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Victoria Harbour Walk

posted on Jul 28

Victoria's Inner Harbour is bustling in the summer months with tourists, festivals and whale-watching tours, but a short walk from the harbour can give you a view of a different side of the city.

Victoria was once a shipping and industrial centre, and James Bay was the centre of this activity. Traces of this history can still be seen along the coast surrounding the oldest residential neighbourhood, but what is perhaps most interesting is what is no longer visible, says local historian John Adams.

Adams runs ghost walks and Chinatown history tours, but also leads neighbourhood walks in the fall and winter, uncovering local history for residents interested in their city's past.

The James Bay area is a favourite because of its age, with buildings dating to the 1850s standing next to ones built decades later.

The path along the waterfront is "a good route for people who just want to go out for a stroll and see some interesting things along the way," Adams says.

The first stop: Gatsby Mansion at Belleville Park. The mansion was built in the Queen Anne style by William J. Pendray, who owned a soap factory, in 1890. This area has been restored and contains inns and shops.

Belleville Street is now home to many hotels, but it was once home to sea captains and other bigwigs of the maritime trade, says Adams.

From there, a boardwalk leads walkers from downtown to Fisherman's Wharf, winding along spectacular views of the harbour and ocean, between hotels new and old.

Nestled between the hotels and water is a monument to mark Laurel Point as a First Nations burial ground. While a grave house once stood in the area now occupied by the Inn at Laurel Point, it has also been a site for Pendray's factories, producing soap and paint.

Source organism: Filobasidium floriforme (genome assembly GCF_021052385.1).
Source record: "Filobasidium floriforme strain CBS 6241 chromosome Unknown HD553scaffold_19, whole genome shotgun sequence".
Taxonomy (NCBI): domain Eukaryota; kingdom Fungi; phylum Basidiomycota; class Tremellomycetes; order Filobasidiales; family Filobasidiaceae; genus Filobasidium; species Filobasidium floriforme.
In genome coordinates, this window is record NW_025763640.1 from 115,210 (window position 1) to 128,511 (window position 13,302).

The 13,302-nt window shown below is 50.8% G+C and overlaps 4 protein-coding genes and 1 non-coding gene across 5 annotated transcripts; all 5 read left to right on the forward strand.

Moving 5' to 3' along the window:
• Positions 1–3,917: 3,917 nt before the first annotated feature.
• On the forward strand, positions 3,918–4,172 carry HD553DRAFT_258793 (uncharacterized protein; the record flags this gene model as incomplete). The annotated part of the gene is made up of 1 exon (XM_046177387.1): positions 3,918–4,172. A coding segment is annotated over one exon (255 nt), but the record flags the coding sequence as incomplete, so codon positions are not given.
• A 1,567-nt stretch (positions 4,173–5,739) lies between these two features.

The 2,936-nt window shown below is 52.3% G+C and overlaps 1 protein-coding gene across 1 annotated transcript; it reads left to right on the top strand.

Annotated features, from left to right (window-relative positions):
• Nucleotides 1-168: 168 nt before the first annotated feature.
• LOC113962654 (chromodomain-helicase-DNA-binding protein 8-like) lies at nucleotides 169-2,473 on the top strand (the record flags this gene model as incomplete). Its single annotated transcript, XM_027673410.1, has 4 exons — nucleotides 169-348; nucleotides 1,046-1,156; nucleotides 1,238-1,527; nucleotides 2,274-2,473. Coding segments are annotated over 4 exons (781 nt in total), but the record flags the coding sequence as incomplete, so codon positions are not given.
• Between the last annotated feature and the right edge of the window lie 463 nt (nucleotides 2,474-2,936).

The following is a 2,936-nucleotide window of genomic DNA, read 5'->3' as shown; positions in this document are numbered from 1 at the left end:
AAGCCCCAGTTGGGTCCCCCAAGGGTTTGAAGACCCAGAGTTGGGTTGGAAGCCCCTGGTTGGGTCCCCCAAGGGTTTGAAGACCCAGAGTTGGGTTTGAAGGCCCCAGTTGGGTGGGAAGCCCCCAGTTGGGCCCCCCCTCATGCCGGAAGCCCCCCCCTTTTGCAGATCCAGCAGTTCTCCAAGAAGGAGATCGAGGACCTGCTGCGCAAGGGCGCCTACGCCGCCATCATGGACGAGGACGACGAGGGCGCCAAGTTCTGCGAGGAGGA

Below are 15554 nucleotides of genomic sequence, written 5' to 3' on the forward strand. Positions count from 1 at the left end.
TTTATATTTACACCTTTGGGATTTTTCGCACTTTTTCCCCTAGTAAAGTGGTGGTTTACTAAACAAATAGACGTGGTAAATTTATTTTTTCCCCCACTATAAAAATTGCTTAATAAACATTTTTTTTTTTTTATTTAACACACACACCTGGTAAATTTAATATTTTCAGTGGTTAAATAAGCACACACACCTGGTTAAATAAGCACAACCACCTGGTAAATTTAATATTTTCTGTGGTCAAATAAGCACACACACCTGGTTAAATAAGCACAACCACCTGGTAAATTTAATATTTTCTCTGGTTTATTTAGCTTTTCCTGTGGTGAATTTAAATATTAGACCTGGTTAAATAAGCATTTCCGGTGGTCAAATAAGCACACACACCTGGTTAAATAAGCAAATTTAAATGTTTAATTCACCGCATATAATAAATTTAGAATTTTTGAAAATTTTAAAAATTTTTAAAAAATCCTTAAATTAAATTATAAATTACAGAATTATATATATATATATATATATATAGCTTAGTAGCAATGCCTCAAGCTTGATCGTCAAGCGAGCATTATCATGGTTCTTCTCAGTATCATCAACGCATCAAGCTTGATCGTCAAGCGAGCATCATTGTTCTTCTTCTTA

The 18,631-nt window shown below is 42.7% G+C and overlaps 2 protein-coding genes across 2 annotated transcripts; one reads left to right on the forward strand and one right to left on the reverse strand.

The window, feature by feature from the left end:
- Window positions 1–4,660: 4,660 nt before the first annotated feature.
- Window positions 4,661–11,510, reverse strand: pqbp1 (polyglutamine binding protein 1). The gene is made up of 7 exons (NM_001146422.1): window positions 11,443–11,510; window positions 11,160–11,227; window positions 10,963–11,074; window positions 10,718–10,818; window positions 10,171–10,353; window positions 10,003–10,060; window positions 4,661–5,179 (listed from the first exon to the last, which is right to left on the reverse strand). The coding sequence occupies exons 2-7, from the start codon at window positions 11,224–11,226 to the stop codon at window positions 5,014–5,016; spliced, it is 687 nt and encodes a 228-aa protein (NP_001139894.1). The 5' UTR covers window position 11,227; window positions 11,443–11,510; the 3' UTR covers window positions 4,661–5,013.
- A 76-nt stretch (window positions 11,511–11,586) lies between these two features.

This picturesque walk reaches the street near the Superior, a restaurant serving a role similar to what it was doing 100 years ago.

The cornerstone was laid by Prince Arthur, the Duke of Connaught and governor general of Canada, in 1912, when the building was known as the Seaman's Institute: "A home away from home for sailors," says Adams.

With the port facilities nearby, the area was often crawling with merchant sailors, who were prone to less-than-positive pursuits during their time on land. The Institute offered a chance to "lead a slightly more civilized shore life," Adams says, providing a place for card games over coffee.

In those days, Fisherman's Wharf was little more than a swampy bay.

"Fisherman's Wharf is a favourite place today, but up until the end of [the Second World War], this was probably a place that most people in Victoria wouldn't have come to," says Adams.

The area was home to a shipyard, and people set up shop in a sort of shanty town around Erie Street.

The bay was filled in and docks built for a fishing fleet after the war, and now the area has "a new lease on life as a place for float homes and a place for fish and chips," says Adams.

Farther along is the coast guard station, and around the corner is Ogden Point.

Victoria was a popular point of entry for goods shipped from the United States, which is why Robert Rithet built two deep-sea docks at the site of the coast guard station.

"Victoria really is in a strategic location because it is closer to the Pacific than Vancouver is," says Adams.

The Ogden Point breakwater was also constructed to facilitate trade by helping larger vessels dock in Victoria, although it never quite worked, says Adams. It's now just a good place to walk out into the ocean.

A trip down Oswego Street will bring you back to the starting point, while leading you through some of the James Bay neighbourhood where houses were first built away from the ocean chill.

The many phases of this neighbourhood can be seen in the houses themselves. Some heritage homes remain, and others were torn down to make way for the first highrise buildings in the area.

These sit with newer and older houses sandwiched in between, leaving interesting architecture and colours to be found.

"The whole atmosphere of James Bay has changed," says Adams, "from heavy industry and a place of houses that were old and not in very good condition."

Now, however, "James Bay is a lovely mixed neighbourhood — old and new, young and old. It's a very vibrant neighbourhood."

kburnham@timescolonist.com

JAMES BAY

HISTORY WALK

Difficulty: 1/5 — A nice flat walk along boardwalks and sidewalks.

Family friendly

Time to complete: One hour round trip

Facilities: Coffee shops and restaurants at Fisherman’s Wharf and Ogden Point for breaks.

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